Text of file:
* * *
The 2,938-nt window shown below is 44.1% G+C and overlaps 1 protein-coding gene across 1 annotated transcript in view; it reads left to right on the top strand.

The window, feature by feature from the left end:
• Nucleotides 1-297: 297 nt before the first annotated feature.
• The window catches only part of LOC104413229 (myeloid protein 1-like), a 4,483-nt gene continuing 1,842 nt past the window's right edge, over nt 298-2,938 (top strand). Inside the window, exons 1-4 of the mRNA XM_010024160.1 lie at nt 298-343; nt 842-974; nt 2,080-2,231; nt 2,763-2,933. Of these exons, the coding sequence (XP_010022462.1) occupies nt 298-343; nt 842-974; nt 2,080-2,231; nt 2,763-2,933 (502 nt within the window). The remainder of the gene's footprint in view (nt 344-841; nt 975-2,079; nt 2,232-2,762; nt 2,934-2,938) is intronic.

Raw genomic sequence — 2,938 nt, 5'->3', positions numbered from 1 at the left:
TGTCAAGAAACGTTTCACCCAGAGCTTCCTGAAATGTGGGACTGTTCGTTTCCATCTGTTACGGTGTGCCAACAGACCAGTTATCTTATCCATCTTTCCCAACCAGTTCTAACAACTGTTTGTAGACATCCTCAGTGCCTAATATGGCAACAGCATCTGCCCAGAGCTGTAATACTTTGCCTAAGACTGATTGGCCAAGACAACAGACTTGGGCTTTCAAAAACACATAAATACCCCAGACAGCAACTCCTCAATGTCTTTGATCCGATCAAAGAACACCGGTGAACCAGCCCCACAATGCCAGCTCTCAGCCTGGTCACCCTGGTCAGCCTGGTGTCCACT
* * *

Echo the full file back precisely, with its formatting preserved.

The 2,938-nt window shown below is 44.1% G+C and overlaps 1 protein-coding gene across 1 annotated transcript in view; it reads left to right on the top strand.

The window, feature by feature from the left end:
• Nucleotides 1-297: 297 nt before the first annotated feature.
• The window catches only part of LOC104413229 (myeloid protein 1-like), a 4,483-nt gene continuing 1,842 nt past the window's right edge, over nt 298-2,938 (top strand). Inside the window, exons 1-4 of the mRNA XM_010024160.1 lie at nt 298-343; nt 842-974; nt 2,080-2,231; nt 2,763-2,933. Of these exons, the coding sequence (XP_010022462.1) occupies nt 298-343; nt 842-974; nt 2,080-2,231; nt 2,763-2,933 (502 nt within the window). The remainder of the gene's footprint in view (nt 344-841; nt 975-2,079; nt 2,232-2,762; nt 2,934-2,938) is intronic.

Raw genomic sequence — 2,938 nt, 5'->3', positions numbered from 1 at the left:
TGTCAAGAAACGTTTCACCCAGAGCTTCCTGAAATGTGGGACTGTTCGTTTCCATCTGTTACGGTGTGCCAACAGACCAGTTATCTTATCCATCTTTCCCAACCAGTTCTAACAACTGTTTGTAGACATCCTCAGTGCCTAATATGGCAACAGCATCTGCCCAGAGCTGTAATACTTTGCCTAAGACTGATTGGCCAAGACAACAGACTTGGGCTTTCAAAAACACATAAATACCCCAGACAGCAACTCCTCAATGTCTTTGATCCGATCAAAGAACACCGGTGAACCAGCCCCACAATGCCAGCTCTCAGCCTGGTCACCCTGGTCAGCCTGGTGTCCACT